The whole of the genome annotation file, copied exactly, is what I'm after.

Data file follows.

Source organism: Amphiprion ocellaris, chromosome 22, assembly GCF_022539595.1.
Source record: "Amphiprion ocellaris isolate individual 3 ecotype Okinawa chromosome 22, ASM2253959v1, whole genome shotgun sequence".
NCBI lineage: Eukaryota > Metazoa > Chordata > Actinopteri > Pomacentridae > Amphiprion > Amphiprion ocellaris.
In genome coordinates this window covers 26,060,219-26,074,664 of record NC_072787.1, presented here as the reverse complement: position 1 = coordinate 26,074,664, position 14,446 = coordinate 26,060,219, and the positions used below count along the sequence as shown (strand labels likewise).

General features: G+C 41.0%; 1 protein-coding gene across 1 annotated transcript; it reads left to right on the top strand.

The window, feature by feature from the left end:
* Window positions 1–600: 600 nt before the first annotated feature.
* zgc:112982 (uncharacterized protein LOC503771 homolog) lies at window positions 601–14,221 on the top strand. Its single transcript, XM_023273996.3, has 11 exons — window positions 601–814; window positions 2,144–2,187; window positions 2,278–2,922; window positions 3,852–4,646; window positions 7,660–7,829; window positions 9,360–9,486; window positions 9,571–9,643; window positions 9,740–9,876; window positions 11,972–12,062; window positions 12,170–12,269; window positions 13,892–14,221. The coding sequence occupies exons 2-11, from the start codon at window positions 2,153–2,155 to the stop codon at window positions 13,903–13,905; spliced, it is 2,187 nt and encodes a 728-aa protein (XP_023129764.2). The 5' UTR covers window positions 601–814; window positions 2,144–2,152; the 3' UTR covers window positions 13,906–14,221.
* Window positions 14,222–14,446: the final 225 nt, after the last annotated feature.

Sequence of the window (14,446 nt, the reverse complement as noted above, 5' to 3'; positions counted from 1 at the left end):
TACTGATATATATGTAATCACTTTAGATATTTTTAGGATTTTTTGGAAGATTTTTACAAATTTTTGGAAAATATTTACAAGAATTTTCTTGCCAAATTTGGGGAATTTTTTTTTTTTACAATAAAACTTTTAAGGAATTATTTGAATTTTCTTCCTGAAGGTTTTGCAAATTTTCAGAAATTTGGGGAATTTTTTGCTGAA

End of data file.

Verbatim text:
Source organism: Amphiprion ocellaris, chromosome 22, assembly GCF_022539595.1.
Source record: "Amphiprion ocellaris isolate individual 3 ecotype Okinawa chromosome 22, ASM2253959v1, whole genome shotgun sequence".
NCBI lineage: Eukaryota > Metazoa > Chordata > Actinopteri > Pomacentridae > Amphiprion > Amphiprion ocellaris.
In genome coordinates this window covers 26,060,219-26,074,664 of record NC_072787.1, presented here as the reverse complement: position 1 = coordinate 26,074,664, position 14,446 = coordinate 26,060,219, and the positions used below count along the sequence as shown (strand labels likewise).

General features: G+C 41.0%; 1 protein-coding gene across 1 annotated transcript; it reads left to right on the top strand.

The window, feature by feature from the left end:
* Window positions 1–600: 600 nt before the first annotated feature.
* zgc:112982 (uncharacterized protein LOC503771 homolog) lies at window positions 601–14,221 on the top strand. Its single transcript, XM_023273996.3, has 11 exons — window positions 601–814; window positions 2,144–2,187; window positions 2,278–2,922; window positions 3,852–4,646; window positions 7,660–7,829; window positions 9,360–9,486; window positions 9,571–9,643; window positions 9,740–9,876; window positions 11,972–12,062; window positions 12,170–12,269; window positions 13,892–14,221. The coding sequence occupies exons 2-11, from the start codon at window positions 2,153–2,155 to the stop codon at window positions 13,903–13,905; spliced, it is 2,187 nt and encodes a 728-aa protein (XP_023129764.2). The 5' UTR covers window positions 601–814; window positions 2,144–2,152; the 3' UTR covers window positions 13,906–14,221.
* Window positions 14,222–14,446: the final 225 nt, after the last annotated feature.

Sequence of the window (14,446 nt, the reverse complement as noted above, 5' to 3'; positions counted from 1 at the left end):
TACTGATATATATGTAATCACTTTAGATATTTTTAGGATTTTTTGGAAGATTTTTACAAATTTTTGGAAAATATTTACAAGAATTTTCTTGCCAAATTTGGGGAATTTTTTTTTTTTACAATAAAACTTTTAAGGAATTATTTGAATTTTCTTCCTGAAGGTTTTGCAAATTTTCAGAAATTTGGGGAATTTTTTGCTGAA